Gulf oil spill: bye-bye Bonnie, hello 'static kill'

Cleanup workers and drilling rigs returned to the site of the Gulf oil spill Monday after tropical storm Bonnie forced a four-day pause, delaying BP’s ‘static kill.’

By , Staff Writer

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    Contaminated sections of the beach stand idle in Grand Isle, La., as Tropical Depression Bonnie approaches the coast Saturday. Oil spill recovery operations in the Gulf resumed Monday after a four-day pause due to tropical storm Bonnie, delaying BP’s 'static kill.'
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Oil spill recovery operations in the Gulf resumed Monday after a four-day pause due to tropical storm Bonnie, which weakened as it approached the Louisiana coast.

Drilling of two relief wells, which are designed to permanently seal the well by mid-August, began as rigs returned to calmer waters 40 miles off the coast. BP also prepared to begin the so-called “static kill” procedure, an effort that involves dumping heavy mud into the newly capped well to force oil and gas back down into the reservoir.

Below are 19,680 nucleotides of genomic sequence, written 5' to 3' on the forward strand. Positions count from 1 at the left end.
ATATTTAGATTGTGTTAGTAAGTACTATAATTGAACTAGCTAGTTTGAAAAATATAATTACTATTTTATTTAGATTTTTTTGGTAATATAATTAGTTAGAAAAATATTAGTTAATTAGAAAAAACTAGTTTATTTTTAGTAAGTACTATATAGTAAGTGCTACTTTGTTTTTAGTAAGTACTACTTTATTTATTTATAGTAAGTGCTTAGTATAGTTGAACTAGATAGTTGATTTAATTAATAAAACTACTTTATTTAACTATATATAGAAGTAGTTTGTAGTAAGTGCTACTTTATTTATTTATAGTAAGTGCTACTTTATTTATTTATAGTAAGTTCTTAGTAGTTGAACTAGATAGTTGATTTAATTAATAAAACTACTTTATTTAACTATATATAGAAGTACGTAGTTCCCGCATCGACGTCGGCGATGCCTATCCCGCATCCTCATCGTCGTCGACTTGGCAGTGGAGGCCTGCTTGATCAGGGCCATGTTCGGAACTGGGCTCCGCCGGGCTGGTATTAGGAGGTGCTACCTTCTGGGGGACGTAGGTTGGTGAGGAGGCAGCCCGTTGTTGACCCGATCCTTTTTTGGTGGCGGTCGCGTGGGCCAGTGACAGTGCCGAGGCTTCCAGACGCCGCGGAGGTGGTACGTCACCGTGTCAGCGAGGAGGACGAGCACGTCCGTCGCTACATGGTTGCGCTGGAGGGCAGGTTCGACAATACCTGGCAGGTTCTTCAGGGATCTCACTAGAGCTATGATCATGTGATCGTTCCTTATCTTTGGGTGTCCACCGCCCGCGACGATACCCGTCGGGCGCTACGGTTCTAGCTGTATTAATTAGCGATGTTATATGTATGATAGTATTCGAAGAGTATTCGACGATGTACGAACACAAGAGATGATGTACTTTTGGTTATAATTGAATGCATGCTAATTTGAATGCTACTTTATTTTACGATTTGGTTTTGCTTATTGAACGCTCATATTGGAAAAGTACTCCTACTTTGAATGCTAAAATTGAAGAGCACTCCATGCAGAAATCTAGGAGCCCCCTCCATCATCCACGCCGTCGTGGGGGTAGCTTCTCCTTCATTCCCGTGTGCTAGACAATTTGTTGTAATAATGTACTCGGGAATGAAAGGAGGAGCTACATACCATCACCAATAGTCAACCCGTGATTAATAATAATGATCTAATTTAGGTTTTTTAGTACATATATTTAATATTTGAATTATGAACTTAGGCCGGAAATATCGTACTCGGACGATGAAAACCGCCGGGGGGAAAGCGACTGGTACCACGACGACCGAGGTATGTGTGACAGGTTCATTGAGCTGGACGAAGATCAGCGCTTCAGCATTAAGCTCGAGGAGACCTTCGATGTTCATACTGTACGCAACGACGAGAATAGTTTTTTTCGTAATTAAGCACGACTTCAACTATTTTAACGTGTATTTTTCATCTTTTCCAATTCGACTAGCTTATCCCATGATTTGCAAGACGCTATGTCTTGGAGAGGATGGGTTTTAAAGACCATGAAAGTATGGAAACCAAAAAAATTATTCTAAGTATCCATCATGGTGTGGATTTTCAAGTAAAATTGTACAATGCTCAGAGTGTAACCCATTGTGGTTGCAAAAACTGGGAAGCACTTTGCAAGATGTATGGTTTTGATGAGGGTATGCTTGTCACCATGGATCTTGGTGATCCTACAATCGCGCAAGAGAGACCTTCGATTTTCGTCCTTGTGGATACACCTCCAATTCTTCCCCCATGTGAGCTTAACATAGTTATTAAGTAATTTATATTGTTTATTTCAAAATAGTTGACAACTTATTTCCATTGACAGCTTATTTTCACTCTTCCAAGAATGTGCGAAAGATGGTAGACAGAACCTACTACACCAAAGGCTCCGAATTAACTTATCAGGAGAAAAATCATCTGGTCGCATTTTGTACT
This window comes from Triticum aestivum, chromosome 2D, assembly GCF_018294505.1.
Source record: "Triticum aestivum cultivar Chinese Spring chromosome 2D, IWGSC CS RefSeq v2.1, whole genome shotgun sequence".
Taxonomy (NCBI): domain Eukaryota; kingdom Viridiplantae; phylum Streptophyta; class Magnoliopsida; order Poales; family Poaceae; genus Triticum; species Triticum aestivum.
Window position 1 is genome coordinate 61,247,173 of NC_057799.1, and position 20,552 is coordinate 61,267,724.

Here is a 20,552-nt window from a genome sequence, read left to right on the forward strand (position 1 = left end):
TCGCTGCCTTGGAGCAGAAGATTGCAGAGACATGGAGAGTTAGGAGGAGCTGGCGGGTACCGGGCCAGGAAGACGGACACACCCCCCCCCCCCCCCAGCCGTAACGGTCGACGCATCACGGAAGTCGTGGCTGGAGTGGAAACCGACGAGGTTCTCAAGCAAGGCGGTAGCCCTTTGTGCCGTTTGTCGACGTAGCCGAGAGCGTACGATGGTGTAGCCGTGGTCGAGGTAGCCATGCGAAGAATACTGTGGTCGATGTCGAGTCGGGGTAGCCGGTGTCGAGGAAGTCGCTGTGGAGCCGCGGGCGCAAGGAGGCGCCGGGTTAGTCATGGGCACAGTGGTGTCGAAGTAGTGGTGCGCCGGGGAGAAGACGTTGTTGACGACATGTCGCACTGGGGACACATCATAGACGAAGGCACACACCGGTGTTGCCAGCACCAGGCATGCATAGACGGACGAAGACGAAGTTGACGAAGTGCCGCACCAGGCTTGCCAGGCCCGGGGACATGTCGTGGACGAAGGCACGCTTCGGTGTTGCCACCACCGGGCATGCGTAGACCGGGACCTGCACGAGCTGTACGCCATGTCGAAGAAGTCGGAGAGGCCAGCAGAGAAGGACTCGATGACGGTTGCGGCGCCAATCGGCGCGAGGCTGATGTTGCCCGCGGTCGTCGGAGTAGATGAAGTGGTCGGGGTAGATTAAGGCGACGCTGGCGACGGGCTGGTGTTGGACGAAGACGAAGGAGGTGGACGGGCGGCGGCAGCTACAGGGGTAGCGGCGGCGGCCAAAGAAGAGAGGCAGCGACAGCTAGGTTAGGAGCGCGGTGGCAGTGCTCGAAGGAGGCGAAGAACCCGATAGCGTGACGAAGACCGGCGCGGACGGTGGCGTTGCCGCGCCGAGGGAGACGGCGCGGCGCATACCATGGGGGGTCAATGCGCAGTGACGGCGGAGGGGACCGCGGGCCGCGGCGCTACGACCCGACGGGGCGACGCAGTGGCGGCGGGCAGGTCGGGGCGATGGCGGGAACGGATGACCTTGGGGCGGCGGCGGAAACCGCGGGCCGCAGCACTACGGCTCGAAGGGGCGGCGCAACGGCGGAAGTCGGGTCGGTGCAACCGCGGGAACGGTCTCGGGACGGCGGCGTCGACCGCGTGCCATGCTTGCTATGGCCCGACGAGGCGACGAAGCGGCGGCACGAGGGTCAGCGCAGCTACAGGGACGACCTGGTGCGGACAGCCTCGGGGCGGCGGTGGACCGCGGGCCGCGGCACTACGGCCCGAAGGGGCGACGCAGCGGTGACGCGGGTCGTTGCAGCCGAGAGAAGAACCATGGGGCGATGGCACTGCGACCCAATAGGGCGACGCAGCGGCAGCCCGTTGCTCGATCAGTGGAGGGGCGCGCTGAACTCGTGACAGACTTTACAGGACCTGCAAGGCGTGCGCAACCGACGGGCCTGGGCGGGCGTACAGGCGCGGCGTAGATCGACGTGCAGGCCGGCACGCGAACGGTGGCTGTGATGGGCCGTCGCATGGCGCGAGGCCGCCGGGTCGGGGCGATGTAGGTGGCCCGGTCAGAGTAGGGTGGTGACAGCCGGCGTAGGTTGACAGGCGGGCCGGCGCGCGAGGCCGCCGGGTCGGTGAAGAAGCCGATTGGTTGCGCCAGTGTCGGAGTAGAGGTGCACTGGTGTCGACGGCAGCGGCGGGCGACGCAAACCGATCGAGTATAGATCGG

Thad Allen, the retired Coast Guard admiral who is overseeing the operation for the US government, said Sunday that static kill could begin as early as next week.

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The containment cap has integrity, Allen said, with pressure still rising. Late Saturday, pressure reached 6,891 pounds per square inch (psi) and by Sunday morning that number rose to 6,904 psi. When the cap was first installed a week earlier, the first reading was 6,700 psi.

Pressure readings of 7,500 psi or higher are considered a positive sign that the well bore has retained its integrity. A low pressure reading of 5,000 psi or below may suggest oil and gas are escaping through cracks in the well bore or the reservoir has been depleted of all its oil.

Increased pressure readings are a sign that conditions are ripe for static kill, since low pressure would suggest that some mud might escape during the operation. Allen said the entire procedure could take place between 24 and 48 hours depending on the pressure readings at the time of its launch.

The majority of the vessels working on the spill clean up and containment should be back in place Monday. Some 15 vessels and rigs, along with more than 2,000 personnel were evacuated due to the storm.

Even in its weakened state, the storm displaced residual oil not yet skimmed away and moved it toward the Mississippi Sound. Allen said Saturday that the Coast Guard was conducting aerial surveillance of the oil’s movement and would redeploy efforts to clean up tarballs left on beaches. The storm is not expected to affect the movement of oil located deeper below the surface.

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